Take a look at this:
This one has initials, NLM, in that order. So “-.” is N, “.-..” is L, and “- -” is M. Get it?
Note also how the “M” on the right is a bit more “pronounced” – there is only one unit of space between the top and bottom parts, whereas there are two units of space between the top and bottom of the N and L. These are your large and small versions of letters.
Having culled the interwebs, searched dusty tomes, and spoke with friends of good breeding, I came up with a list of general rules for my monograms.
For women, traditionally, the non-cutting-board monogram is arranged First, Last/Married, Middle/Maiden, with center letter larger. With these cutting boards, it’s First, Middle/Maiden, Last/Married, with the last/married initial larger, as in the case above. The last initial is on the right to maintain the linearity of Morse code and larger so that it’s clear that is is the last initial and prevent any ambiguity. A larger letter in the middle looks nice on a piece of stationary, but that doesn’t work with Morse code.
For men, all letters are often the same size and it’s assumed to be in the order of the initials, as you might see monogrammed on a shirt. So for me, it could be PER, with no differentiation between smaller and larger – as they are all the same size, it’s assumed to be First, Middle, Last.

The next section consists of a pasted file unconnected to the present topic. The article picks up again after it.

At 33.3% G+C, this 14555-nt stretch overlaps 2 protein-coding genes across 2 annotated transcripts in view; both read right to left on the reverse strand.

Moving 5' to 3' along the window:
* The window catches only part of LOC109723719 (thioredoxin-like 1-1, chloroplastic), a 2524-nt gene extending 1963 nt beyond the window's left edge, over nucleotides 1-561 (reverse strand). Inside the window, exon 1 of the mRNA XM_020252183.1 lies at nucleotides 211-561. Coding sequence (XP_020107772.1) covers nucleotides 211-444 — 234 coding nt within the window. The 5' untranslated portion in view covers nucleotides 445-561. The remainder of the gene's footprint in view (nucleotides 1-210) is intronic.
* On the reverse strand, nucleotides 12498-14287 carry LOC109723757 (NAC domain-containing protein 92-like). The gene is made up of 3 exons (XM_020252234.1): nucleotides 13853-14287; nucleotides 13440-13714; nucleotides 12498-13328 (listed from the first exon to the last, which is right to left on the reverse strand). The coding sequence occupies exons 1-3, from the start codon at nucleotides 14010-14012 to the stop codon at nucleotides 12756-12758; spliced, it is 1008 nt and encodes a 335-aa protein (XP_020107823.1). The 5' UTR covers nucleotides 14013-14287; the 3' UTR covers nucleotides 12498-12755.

Here’s an example:
Woman can also get all letters the same size, and men with a larger last initial – it’s all good – but the above is the recommendation.
For couples, if both are keeping their names, I can do either just first or last initials (so just two letters). If it’s a man and a woman, the more common arrangement today is to put the woman’s initial first, but can also depend on what looks better graphically.
This one is for a couple, and it says FB:
Similarly, for a couple where it’s a man and a woman and the the woman takes the man’s name, it’s more common these days to have the woman’s initial on the left, the man’s on the right, and the man’s last initial in the center (back in the day, the man’s first initial was traditionally on the left, the woman on the right). With these boards, because of the left-to-right linear nature of Morse code, I put the woman’s initial first, then the man’s, then the married name. With the above example, NLM, that could also be for “Nigella & Lewis Mumford”.